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Smokestak (CLOSED)

Restaurants Shoreditch

Time Out says

A street-food star selling some of the best beef ribs in London.

Please note, Smokestak has now left Dinerama to open a permanent restaurant. Time Out Food & Drink Editors, January 2017.

If you went into a coma in 1985 and woke up yesterday, one of the first changes you’d notice would be meat on the street. Street food has grown so much it might have been dosed with steroids. And heavily meat-based street cooking has led the way.

Smokestak is one of the beneficiaries of this change in London’s dining culture, and one of its out-and-out stars. Meat may be everywhere, but few places – indoors or out – do it as well as Smokestak.

Many meat specialists make a USP out of TTHS – Try Too Hard Seasoning. They layer on the kimchee, the jalapeños, the harissa or the fruity sauce. Don’t get me wrong: the pile-it-high approach can yield great food. But it’s much more impressive when a chef bases his or her cooking on buying great ingredients and then doing as little as possible to them.

That’s the idea behind Smokestak, a star of the street-food scene at Dalston and elsewhere. It sells brisket and spare ribs, and pulled pork sandwiches too. But the star turn is beef rib, the most expensive item on the menu at £12. This is USDA prime beef, melt-in-mouth tender, seasoned with a beautifully balanced spice rub so good it’s a crime to put barbecue sauce on it.

Smokestak finishes ribs and brisket on the grill, adding sauce as they cook. If you’re taking it home, ask for no grilling and no sauce, and heat it very briefly in the microwave. And even if you’re eating it there, you can ask them to hold the sauce.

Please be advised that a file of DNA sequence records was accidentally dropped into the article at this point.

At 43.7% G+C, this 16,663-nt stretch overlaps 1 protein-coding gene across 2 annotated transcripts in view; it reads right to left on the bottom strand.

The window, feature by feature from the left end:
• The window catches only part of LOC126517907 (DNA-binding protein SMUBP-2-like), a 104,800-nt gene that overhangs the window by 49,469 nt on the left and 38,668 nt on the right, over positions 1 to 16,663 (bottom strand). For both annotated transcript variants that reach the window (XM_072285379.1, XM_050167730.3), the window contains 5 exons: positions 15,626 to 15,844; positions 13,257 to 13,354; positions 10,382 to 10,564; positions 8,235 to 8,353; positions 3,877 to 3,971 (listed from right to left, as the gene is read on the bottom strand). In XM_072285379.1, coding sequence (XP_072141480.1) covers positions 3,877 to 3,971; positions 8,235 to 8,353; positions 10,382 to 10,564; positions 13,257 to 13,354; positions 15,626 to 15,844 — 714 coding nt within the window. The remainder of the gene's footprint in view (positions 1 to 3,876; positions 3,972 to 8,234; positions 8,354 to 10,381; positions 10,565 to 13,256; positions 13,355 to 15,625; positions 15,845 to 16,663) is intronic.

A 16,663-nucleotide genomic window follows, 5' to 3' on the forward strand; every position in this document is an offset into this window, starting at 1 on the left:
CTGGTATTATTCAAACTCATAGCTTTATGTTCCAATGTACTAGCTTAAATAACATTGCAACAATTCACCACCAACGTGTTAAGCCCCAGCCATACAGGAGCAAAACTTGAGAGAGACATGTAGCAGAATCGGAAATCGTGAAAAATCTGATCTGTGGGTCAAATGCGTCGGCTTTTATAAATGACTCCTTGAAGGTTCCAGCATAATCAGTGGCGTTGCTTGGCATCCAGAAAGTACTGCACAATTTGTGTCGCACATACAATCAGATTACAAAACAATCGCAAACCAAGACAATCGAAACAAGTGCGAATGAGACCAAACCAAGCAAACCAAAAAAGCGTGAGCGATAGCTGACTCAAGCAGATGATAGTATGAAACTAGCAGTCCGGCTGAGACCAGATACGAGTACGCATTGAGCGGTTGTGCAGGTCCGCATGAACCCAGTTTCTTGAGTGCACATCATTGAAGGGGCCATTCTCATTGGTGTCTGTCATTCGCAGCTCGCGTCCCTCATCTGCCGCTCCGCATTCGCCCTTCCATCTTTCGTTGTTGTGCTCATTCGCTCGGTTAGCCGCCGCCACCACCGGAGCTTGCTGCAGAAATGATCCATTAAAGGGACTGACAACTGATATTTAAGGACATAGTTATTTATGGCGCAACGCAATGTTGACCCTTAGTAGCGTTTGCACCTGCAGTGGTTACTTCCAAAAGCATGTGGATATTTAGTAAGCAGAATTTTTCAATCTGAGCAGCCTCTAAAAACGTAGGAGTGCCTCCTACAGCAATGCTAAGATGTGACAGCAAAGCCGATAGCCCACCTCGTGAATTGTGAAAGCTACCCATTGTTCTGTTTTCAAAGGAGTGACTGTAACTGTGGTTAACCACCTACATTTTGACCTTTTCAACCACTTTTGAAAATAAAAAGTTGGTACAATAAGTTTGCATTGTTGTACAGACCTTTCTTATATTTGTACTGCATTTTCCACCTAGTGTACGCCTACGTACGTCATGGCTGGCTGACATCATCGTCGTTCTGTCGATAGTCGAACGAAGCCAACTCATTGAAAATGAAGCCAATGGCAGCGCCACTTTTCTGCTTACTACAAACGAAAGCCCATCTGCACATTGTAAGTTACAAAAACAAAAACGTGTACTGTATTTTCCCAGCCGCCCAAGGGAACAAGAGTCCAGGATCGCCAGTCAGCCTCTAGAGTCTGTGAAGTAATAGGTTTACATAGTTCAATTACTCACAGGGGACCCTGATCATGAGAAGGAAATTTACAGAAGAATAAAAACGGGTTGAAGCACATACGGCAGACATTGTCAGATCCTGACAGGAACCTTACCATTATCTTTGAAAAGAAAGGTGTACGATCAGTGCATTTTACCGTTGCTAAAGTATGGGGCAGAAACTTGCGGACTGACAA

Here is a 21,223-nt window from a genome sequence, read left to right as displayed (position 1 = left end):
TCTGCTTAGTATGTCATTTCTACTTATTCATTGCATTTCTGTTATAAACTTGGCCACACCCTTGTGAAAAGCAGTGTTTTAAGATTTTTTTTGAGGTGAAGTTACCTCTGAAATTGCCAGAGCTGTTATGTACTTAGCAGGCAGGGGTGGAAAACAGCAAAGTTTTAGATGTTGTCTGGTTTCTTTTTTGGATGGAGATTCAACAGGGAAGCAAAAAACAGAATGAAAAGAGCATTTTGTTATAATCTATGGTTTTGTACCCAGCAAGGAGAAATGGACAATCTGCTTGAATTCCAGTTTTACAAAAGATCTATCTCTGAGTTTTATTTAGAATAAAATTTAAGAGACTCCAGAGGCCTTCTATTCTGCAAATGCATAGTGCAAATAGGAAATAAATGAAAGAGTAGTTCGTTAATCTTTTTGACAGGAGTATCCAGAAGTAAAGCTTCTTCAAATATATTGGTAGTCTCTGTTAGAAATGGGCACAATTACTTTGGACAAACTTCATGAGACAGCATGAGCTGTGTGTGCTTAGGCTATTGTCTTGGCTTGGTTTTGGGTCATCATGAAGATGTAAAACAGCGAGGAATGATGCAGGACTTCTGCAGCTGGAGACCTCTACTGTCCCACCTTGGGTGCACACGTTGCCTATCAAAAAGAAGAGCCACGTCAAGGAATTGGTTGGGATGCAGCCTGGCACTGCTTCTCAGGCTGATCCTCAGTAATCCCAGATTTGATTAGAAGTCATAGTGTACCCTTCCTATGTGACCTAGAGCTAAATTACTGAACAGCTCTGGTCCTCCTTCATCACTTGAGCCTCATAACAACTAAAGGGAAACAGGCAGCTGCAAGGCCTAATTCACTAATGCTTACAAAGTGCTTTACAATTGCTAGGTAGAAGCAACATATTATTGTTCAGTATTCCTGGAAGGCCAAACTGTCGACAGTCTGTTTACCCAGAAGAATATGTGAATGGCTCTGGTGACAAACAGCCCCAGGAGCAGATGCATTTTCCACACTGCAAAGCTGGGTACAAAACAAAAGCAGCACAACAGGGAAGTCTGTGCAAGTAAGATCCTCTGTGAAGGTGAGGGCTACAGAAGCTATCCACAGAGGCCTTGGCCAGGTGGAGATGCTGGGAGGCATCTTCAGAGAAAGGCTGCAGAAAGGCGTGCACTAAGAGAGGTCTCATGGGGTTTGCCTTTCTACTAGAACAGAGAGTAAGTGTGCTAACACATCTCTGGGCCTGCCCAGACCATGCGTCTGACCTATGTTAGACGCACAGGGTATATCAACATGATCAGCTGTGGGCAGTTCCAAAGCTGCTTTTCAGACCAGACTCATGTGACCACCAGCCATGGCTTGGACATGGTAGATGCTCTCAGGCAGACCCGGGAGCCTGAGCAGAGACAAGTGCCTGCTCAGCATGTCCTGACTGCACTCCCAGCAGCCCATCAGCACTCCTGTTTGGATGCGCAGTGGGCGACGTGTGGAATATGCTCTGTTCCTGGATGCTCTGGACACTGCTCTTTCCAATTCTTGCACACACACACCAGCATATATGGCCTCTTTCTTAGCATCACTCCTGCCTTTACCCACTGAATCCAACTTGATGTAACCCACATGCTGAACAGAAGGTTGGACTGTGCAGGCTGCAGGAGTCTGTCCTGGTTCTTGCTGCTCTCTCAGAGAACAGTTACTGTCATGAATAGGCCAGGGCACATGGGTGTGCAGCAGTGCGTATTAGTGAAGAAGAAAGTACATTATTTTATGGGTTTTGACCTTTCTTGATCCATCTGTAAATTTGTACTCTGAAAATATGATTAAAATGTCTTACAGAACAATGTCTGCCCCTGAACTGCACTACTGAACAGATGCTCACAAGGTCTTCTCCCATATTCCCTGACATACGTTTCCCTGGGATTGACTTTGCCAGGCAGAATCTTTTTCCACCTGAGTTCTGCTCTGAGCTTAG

This will give you major meat-street-cred in the eyes of the grillmaster, who may be Mr Smokestak himself, David Carter. He started the business in 2013 after working front of house for Gordon Ramsay and Roka, among other gigs. It took months of travelling and studying in the USA (‘around 4,000 miles’) before he ‘really nailed it’.

Watching Carter at work is not that different from watching a great sushi chef: quiet and studious, he is totally absorbed in what he’s doing. There should be a sign over the stall saying: Quiet, Master at Work. Go to watch (and eat) at Dinerama Wednesday to Sunday, and Dalston Yard and Model Market (Lewisham) on Friday and Saturday.

By: Richard Ehrlich



Address: Dinerama
19 Great Eastern St
Transport: Tube: Old Street, Overground: Shoreditch High St.
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